Viennoiserie is perhaps the most recognized category of French pastry around the world, thanks to…croissant! That’s why during my courses at Le Cordon Bleu (LCB) in Paris, our group of 10 students, from different countries, was expecting to have a chance to create our very first croissants. Besides baguette – croissant is definitely the most favorite!
We kept doing croissant several times during 3 months and later we still had another class for Danish pastry. Croissant, pain au chocolat, pain au raisin…or all kinds of brioche…are under “Viennoiserie” category. Viennoiserie means “things from Vienna”! But by somehow these creations traditionally associated with France! So what’s is viennoiserie? Traditional viennoiserie are made from white wheat flour with yeast, the yeast helps the quick rise of the dough, creating the perfect flakiness when it’s baked.
This dough is known as a pate viennoise, created by a small bakery in Paris named “Boulangerie Viennoise”, which was opened by an Austrian military official, August Zang, between 1837 and 1839. It wasn’t long until the style of pastry that Zang introduced would become a culinary phenomenon throughout Paris. The pastries may have been invented in Vienna, but they were perfected in Paris.
Today we are doing croissant and some other viennoiserie!
Step 1 Croissant dough preparation
- All purpose flour 500 gr.
- Salt 10 gr.
- Dry yeast 4 gr.
- Sugar 60 gr.
- Butter 50 gr.
- Water 160 ml.
- Milk 100 ml.
- Dry butter for turns (for lamination or turn) 250 gr (or pure butter)
- Dusting flour 50 gr.
By original recipe we can mix two types of flours (50/50) – all purpose (T55) and cake flour (T45), I couldn’t find T45 in our market, we have cake four but not same as T45 in France, so I use only all purpose and it’s ok! First to knead all together , except the butter for lamination, for around 4-5 minutes, until we have a well-combined dough. Cover it with film and keep in the fridge.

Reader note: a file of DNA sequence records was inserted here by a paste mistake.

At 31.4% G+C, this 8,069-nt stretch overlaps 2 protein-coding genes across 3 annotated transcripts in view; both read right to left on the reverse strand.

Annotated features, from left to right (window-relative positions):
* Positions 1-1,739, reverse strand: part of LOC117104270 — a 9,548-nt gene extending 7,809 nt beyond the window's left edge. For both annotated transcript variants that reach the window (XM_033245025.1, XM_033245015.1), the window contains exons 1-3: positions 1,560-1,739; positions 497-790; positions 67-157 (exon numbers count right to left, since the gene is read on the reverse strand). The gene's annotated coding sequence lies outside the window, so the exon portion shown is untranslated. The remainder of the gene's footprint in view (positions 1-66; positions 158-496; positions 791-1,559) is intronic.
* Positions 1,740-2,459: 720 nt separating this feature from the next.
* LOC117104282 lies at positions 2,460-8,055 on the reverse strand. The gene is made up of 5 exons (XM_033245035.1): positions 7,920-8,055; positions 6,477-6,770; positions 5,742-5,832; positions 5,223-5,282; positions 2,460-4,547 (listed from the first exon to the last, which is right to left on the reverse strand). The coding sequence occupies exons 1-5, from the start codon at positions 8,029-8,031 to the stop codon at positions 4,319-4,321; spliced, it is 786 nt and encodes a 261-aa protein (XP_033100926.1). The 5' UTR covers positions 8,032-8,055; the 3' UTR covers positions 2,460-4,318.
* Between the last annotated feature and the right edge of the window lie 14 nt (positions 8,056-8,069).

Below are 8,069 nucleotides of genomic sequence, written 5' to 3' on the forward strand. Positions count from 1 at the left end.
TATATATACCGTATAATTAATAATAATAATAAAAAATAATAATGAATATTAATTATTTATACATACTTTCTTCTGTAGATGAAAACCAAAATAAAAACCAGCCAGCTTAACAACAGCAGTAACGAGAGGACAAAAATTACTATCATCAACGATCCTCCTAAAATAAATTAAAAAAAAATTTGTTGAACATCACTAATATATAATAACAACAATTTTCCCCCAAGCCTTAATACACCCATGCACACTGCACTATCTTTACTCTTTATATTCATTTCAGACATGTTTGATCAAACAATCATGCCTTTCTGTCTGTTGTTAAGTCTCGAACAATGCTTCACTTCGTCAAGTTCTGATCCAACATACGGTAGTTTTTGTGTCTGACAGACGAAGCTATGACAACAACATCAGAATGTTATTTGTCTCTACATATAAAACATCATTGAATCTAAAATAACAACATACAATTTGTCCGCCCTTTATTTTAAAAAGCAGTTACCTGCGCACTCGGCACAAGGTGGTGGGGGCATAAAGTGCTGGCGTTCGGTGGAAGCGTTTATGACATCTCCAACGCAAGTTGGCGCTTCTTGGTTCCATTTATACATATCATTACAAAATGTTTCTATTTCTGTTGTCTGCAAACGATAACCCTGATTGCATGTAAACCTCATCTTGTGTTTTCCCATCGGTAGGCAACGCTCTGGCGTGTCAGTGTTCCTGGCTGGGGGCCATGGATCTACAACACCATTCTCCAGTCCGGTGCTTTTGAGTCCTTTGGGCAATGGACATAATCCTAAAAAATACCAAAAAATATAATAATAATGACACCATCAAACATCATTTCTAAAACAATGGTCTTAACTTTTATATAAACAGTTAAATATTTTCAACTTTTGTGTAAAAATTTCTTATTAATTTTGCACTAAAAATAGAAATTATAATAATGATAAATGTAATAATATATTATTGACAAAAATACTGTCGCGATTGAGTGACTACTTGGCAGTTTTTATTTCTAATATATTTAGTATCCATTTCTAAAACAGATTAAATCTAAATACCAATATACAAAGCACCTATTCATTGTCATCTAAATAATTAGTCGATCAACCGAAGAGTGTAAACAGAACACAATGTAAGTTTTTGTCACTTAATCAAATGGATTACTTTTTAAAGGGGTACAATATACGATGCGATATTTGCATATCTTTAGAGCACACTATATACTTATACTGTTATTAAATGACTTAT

Step 2 Butter for lamination
Dry butter is highly recommend for croissant making but it seems not easy to find it in the market, even in Paris, I was told the best way to get dry butter from bakery shops if you happen to know the the owner-bakers. I never tried with margarin.
We put the butter for lamination either in a bag (for alimentation) or parchment paper, leave the butter at room temperature until it’s soft, shape it like a thin paper as below photo. Keep it in the fridge.
Take the croissant dough from the fridge, it should be cold enough to roll it out into a large rectangle, we better take butter for lamination out from the fridge earlier than the dough, the butter should be “less cold and softer” than the dough, it will ease our lamination process. Now enclose the butter inside the dough as above photos.
Don’t forget to dust the working surface and on the dough before roll out…
Roll out the dough into long rectangle (approx. 55-60 cm with the thickness around 0,5-0,6 cm) then do the first fold! After the first fold, turn the dough 90º clockwise as below photo, keep the dough in the fridge for at least 30′ before the second fold (the ideal temperature in the kitchen is around 18-20ºC) and we do totally 5 folds.
After the first fold, we turn the dough 90º clockwise and roll out again for next fold.
Between each fold, we better keep the dough in the fridge for at least 30′, if the kitchen is cold, the resting time in the fridge could be shorter! As said earlier, the ideal temperature in the kitchen when we do croissant lamination is around 18-20ºC, otherwise the butter melts very quickly then we can’t do anything but leave it in the fridge for next action.
After 5 folds, the dough is ready for the final shaping…for sharp cut do keep the dough in fridge.
Baking the viennoiserie at 180ºC then later reduce to 160ºC and but it depends on the oven, for about 30′ or until golden brown.